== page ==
And there are other issues that are distinctly important for women of color that white women may not give a lot of thought to in the end. Black women are eight times more likely than their white counterparts to be incarcerated, while Hispanic and Latina women are four times more likely to face jail time. When women of limited means face the legal system, they overwhelming lose.

It’s not just about color, though; sexuality and gender identity can play a significant role in risk factors, too. Half of bisexual women and more than 64% of transwomen will be sexually assaulted in their lifetime.  It’s estimated that at least 20% of homeless youth are members of the LGBT community, and 41% of transwomen will attempt suicide at some point in their lives.

Let’s not forget age, either. Young women today identify as feminist in record levels. They may not have experienced the battles faced by their foremothers on the ground level, or the days before Roe v. Wade, or a world without women in politics, but they face a new set of demons. They’re the ones punching up in the face of widespread digital harassment. They’re the ones born into an economy ruined by those that came before them, a climate exacerbating the gender gap in the workforce. And their voices, in today’s political climate, are chastised for not directly aligning with women in leadership on all issues, the assumption beneath it all being that they’re not smart enough/informed enough to know what’s what. Silly little girls.

That doesn’t mean that older women don’t have unique struggles. They know, perhaps better than most, exactly what’s on the line today because it’s what they sacrificed so much for in their younger days, and are frustrated when young women remain apathetic. They’ve been hit hard by the economic downturn, as well, with wiped out retirement savings pushing them back into a workforce that doesn’t know what to do with them. Their ballooning healthcare costs are nearly incomprehensible to many younger women with relatively more robust health. The bottom line: age matters no matter which side of the spectrum you’re on.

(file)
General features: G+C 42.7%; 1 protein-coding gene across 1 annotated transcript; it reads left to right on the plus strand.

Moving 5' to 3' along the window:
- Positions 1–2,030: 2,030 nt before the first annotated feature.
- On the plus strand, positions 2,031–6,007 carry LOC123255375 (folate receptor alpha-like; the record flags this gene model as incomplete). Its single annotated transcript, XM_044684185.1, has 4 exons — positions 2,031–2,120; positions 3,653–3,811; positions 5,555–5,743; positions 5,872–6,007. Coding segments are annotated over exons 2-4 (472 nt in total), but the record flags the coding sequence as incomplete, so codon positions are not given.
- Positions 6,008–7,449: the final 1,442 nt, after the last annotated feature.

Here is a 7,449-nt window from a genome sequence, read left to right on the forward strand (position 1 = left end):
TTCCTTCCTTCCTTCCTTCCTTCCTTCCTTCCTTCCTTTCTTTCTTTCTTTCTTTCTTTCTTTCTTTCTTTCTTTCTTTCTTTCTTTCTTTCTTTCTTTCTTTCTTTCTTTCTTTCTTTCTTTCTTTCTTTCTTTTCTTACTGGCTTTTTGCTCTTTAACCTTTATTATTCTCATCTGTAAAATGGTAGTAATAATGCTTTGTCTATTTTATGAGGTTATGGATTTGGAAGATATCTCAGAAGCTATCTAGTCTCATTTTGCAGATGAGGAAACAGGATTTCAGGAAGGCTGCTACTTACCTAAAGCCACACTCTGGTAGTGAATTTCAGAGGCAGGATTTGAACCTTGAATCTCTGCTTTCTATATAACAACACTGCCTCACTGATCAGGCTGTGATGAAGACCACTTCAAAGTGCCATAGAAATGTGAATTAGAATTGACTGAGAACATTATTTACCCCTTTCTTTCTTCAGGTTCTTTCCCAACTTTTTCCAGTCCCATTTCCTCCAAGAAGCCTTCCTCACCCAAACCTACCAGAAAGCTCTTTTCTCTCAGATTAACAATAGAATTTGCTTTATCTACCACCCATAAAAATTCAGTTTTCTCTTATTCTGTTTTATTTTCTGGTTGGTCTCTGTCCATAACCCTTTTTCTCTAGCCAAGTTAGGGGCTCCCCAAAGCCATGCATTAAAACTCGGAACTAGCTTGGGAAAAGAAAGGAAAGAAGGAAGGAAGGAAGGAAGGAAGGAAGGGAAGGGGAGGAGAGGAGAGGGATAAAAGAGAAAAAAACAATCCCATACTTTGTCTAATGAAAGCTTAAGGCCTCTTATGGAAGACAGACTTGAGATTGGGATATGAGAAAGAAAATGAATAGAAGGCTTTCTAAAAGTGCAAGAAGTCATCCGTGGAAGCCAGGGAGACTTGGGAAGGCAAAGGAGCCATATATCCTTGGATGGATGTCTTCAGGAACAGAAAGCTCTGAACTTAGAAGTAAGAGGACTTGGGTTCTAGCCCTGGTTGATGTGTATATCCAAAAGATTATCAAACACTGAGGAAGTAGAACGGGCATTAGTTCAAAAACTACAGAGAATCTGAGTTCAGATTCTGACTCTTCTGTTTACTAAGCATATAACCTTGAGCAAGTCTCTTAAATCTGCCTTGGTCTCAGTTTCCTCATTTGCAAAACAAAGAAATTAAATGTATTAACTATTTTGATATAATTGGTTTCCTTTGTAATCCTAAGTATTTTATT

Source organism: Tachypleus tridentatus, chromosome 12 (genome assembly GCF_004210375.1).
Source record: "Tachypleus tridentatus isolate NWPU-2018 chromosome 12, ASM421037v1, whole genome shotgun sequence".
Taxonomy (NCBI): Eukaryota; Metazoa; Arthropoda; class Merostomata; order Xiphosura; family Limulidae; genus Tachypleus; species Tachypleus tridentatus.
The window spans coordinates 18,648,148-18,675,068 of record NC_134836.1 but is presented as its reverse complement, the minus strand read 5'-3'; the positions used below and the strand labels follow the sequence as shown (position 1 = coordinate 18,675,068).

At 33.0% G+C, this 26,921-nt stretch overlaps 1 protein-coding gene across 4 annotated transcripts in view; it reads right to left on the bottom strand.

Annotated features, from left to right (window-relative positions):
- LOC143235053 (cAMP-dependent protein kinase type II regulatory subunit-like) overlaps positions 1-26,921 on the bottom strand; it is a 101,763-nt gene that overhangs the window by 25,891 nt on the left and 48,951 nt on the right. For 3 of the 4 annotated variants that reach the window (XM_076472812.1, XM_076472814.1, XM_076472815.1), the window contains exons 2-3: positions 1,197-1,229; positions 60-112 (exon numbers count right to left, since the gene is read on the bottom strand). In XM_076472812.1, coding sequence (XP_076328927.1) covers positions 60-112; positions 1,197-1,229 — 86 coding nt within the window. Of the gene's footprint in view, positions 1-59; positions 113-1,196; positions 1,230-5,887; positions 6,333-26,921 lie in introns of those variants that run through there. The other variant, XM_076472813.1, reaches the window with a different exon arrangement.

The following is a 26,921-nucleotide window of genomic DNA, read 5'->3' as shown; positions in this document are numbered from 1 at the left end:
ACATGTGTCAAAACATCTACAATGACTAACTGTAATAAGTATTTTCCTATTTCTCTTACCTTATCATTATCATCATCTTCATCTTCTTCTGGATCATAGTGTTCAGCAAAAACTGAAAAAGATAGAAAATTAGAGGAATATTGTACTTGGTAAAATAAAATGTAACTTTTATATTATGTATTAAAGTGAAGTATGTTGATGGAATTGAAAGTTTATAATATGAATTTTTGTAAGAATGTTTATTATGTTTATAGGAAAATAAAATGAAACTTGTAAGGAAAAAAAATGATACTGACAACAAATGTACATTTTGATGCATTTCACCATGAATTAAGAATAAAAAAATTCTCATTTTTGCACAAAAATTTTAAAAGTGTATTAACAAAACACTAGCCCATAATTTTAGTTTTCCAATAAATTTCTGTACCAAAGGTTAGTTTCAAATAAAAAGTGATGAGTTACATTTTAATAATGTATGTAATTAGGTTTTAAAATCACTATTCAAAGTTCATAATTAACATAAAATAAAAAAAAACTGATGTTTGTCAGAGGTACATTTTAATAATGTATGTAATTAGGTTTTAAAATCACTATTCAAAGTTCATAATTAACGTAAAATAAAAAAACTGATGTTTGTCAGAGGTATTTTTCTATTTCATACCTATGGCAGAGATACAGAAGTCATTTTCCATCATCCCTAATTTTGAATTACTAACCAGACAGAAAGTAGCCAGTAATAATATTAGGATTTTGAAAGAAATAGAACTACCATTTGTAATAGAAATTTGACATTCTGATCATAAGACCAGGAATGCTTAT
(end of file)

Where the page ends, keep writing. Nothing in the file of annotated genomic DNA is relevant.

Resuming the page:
And how about a shout out to the often dismissed women with disabilities? These are women who are statistically far more likely than other women to be assaulted, unemployed, and discriminated against, but you won’t hear much about them in feminist cannon. From forced sterilization to police violence against those with mental illness to feminist events that consistently fail to accommodate those with special needs, women with disabilities are left out in the cold at every single turn. They’re footnotes. It’s repulsive.

The point of this very surface level collection of differences is to highlight that every woman’s experience in life is unique. It’s going to be influenced by their race, their income, their sexuality, their gender identity, their location, and more. Those experiences are important, and the stories they tell should inform that fight instead of being pushed to the side if we want changes that actually make a difference. Those experiences are going to foster unique perspectives that shed light in the gaps that pepper our own. Those experiences make women as a collective so much stronger.

To argue that a feminism that does not recognize these differences and raise up the distinctive voices who can speak to them is somehow representative of the women it purports to support is breathtaking in its idiocy. When the movement and its figureheads say we only need to hear from someone that looks like them, loves like them, lives like them, they make it clear that this is not about fighting for women; it’s about fighting for women like them. It’s a demonstration of a willingness to sacrifice the women not like them to advance themselves.

So stop telling women they’re distracting from the cause when they voice an experience that deviates from the central narrative. Stop telling women they’re traitors when they dare to criticize the mainstream feminist culture. Stop telling women that the only way they can be supportive of women is if they support your woman. Stop telling women the battle they’re fighting doesn’t matter.

Just stop. Listen. It’s the only way the war gets won.

kankajpg-f5ceeb5091c57696

International Megan’s Law: A Pretty Terrible Idea

In 1994, 7 year old Megan Kanka was brutally raped and murdered by her 43 year old neighbor, Jesse Timmendequas. The news sent shockwaves across their community and the nation as a whole, not just because the crime was stomach churning, but because Timmendequas was a registered sex offender. The event spawned a series of laws across the nation — often referred to as Megan’s Law — requiring law enforcement to inform the public when a sex offender relocates to their community. On the federal level, Megan’s Law was woven into legislation requiring sex offenders to register with the state and inform the state of any moves for a determined or even infinite amount of time. The whole initiative was an effort to allow the public to protect themselves from known sex offenders.